A handful of school board members are renewing calls to do away with term limits that prevent residents from serving consecutive four-year stints on the school board.
In a letter to the Town Council, Board Chair Andrea Corcoran, Secretary Amy Wiltsie and member Janice Cupee urged local officials to take another look at town rules that prevent them from running for reelection, arguing the existing policy is too restrictive.
“School districts are complex and have many content areas in which board members must become well-versed – from school, finance to academic programs in assessments, legislation, state mandates, and other legal matters,” the members, whose terms all expire this year, wrote. “The current term limit and staggered terms impede the collective Board from acquiring this knowledge in the depth necessary to operate at its full potential.”
School board members have been barred from serving consecutive terms since voters overwhelmingly approved a town-wide referendum in 1991. In addition to the school board, the change limited members of the Planning Commission, Zoning Commission and Board of Zoning Appeals to a single four-year term.
The successful referendum, which was approved 7,450 to 4,208, also restricted Town Council members to just three consecutive two-year terms. Elected officials are only eligible to run again after a break from that same office for at least one term, according to the town code.
Patrice McCarthy, executive director and general counsel for the Connecticut Association of Boards of Education, said Stratford is the only locality in the state that she is aware of that limits school board members to non-consecutive terms. She said term limits in general are uncommon for school boards.
McCarthy argued term limits preclude members from achieving long-term district goals, developing a deep understanding of the local budget process and rising to a leadership position. She called the current arrangement unfortunate.
“Term limits can result in a lack of institutional memory,” she said. “When you are only going to be on the board for four years, you don’t have the opportunity to build up as much of that knowledge.”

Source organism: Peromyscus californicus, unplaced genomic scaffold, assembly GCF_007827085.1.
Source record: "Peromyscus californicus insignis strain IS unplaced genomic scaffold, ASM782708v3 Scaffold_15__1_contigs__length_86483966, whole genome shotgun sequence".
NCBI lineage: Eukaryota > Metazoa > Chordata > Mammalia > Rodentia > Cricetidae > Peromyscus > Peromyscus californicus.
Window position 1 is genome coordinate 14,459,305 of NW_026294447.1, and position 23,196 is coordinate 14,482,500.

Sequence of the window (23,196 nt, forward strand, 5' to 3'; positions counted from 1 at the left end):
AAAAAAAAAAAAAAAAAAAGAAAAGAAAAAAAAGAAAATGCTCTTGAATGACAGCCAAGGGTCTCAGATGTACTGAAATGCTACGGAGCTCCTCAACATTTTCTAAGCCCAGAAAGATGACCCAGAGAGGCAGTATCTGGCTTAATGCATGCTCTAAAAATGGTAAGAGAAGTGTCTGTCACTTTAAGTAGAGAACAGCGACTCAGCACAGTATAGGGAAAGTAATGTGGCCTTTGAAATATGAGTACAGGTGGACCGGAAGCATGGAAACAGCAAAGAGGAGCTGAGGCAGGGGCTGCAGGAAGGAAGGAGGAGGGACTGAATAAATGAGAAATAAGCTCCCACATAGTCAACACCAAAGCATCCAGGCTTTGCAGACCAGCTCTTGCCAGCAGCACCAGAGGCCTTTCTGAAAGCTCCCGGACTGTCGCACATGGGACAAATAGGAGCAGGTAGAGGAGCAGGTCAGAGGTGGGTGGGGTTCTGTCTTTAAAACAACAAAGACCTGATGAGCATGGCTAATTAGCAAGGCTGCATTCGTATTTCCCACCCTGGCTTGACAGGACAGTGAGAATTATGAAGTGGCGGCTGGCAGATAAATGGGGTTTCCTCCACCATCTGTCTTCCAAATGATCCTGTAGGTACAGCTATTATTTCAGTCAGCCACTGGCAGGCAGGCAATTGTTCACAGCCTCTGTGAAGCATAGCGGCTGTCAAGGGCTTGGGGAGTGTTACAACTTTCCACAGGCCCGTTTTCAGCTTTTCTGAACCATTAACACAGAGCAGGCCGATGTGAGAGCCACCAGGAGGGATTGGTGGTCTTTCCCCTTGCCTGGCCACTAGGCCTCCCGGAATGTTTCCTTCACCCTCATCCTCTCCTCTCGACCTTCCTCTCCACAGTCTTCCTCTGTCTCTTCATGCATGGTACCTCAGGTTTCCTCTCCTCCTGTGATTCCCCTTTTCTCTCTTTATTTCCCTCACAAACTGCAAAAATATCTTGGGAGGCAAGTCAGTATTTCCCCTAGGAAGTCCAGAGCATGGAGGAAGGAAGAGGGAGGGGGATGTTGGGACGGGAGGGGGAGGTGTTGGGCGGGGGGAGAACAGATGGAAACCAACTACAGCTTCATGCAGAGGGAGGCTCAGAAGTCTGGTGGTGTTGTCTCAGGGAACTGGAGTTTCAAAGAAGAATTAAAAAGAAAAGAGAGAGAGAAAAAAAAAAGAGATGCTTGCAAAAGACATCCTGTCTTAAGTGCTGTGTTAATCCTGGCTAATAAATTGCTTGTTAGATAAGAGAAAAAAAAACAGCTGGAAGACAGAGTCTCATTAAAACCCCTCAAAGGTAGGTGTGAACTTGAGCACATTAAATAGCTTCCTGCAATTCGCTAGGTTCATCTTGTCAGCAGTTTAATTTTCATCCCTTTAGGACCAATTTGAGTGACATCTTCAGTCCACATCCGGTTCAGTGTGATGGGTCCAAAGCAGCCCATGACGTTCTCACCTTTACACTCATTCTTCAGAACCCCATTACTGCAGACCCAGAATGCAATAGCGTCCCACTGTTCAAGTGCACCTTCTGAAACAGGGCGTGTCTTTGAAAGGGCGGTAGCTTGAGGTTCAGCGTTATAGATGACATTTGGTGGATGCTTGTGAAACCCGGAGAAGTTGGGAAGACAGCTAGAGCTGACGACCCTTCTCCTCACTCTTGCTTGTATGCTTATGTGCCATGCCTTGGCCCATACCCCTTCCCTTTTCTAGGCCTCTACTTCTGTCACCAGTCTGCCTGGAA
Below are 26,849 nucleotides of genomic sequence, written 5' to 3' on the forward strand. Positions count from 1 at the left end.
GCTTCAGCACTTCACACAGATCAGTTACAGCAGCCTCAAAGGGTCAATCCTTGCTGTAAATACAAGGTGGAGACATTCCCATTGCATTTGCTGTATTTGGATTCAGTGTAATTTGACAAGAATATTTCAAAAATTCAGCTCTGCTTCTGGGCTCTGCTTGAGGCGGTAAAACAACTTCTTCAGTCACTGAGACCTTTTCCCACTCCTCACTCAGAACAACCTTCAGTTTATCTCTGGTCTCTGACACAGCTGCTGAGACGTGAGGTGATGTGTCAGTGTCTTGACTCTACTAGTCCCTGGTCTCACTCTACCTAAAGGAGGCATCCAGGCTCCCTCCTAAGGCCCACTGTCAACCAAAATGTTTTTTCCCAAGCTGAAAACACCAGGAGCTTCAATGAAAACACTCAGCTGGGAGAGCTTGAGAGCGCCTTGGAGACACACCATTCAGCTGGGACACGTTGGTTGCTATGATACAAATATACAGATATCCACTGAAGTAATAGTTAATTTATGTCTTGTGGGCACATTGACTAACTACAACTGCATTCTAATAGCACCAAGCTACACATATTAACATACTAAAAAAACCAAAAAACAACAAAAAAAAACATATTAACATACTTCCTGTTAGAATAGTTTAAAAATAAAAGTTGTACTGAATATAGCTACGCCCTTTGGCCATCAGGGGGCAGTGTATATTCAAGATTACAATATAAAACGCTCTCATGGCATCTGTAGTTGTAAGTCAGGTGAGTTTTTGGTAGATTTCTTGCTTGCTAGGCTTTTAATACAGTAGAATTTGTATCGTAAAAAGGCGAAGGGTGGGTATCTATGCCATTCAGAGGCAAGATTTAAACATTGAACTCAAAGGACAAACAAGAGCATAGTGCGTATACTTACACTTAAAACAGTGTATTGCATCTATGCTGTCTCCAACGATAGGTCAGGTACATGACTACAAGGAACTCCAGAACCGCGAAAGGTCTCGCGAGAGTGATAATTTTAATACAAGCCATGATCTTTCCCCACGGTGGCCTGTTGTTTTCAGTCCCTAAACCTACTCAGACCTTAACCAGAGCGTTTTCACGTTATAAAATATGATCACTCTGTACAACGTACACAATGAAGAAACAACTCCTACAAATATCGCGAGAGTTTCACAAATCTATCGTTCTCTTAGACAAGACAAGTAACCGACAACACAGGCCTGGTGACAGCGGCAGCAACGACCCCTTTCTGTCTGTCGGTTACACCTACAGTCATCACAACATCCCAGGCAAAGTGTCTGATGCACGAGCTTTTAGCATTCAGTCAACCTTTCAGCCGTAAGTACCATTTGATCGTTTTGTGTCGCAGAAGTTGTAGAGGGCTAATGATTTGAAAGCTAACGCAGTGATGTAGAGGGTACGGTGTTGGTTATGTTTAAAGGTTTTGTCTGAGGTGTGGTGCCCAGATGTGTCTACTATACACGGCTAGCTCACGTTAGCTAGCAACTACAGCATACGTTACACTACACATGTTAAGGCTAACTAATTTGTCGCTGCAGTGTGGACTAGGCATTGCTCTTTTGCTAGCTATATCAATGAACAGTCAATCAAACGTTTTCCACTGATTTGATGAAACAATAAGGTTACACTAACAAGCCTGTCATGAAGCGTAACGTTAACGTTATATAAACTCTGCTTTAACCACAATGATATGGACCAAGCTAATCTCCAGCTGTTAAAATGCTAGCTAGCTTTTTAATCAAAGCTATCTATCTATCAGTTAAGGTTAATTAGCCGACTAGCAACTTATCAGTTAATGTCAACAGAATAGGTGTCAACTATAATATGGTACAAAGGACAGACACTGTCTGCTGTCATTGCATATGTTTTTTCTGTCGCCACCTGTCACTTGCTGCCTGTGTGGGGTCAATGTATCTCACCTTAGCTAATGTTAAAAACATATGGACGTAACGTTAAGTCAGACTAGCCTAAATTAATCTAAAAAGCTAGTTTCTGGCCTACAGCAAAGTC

The request marks the second time in three years school board members have asked the Town Council to tweak the term limit ordinance. In early 2020, the board voted unanimously to send a similar request to the council, but the proposal never went far.
According to Mayor Laura Hoydick, a revision to the town’s code regarding term limits could be approved by the Town Council as part of an ordinance change. Town Council Chairperson Christopher Pia said Tuesday the council will discuss the topic at its next meeting on March 13.
Cupee, who is barred from running for reelection this year, told council members during a meeting last week that the term limits should be loosened to give members the time to build trust among fellow elected officials and to learn the ins and outs of the school system.
“Allowing board members the opportunity to run for reelection will hold board members more accountable for the performance of our students and the district while minimizing unnecessary delays to already difficult decisions,” Cupee, a member of the Democratic Town Committee’s executive board, said.
The proposal already has bipartisan support. Connecticut Republican Party Chairperson Ben Proto, a Stratford resident who serves as a public member of the school board’s finance committee, said the rules have hampered the board’s ability to overcome years-old financial challenges facing the district. He called on town officials to address the issue.
“If (people) don’t want you here, there’s a way to get rid of you,” Proto said. “It’s called an election and you go away. It happens all the time.”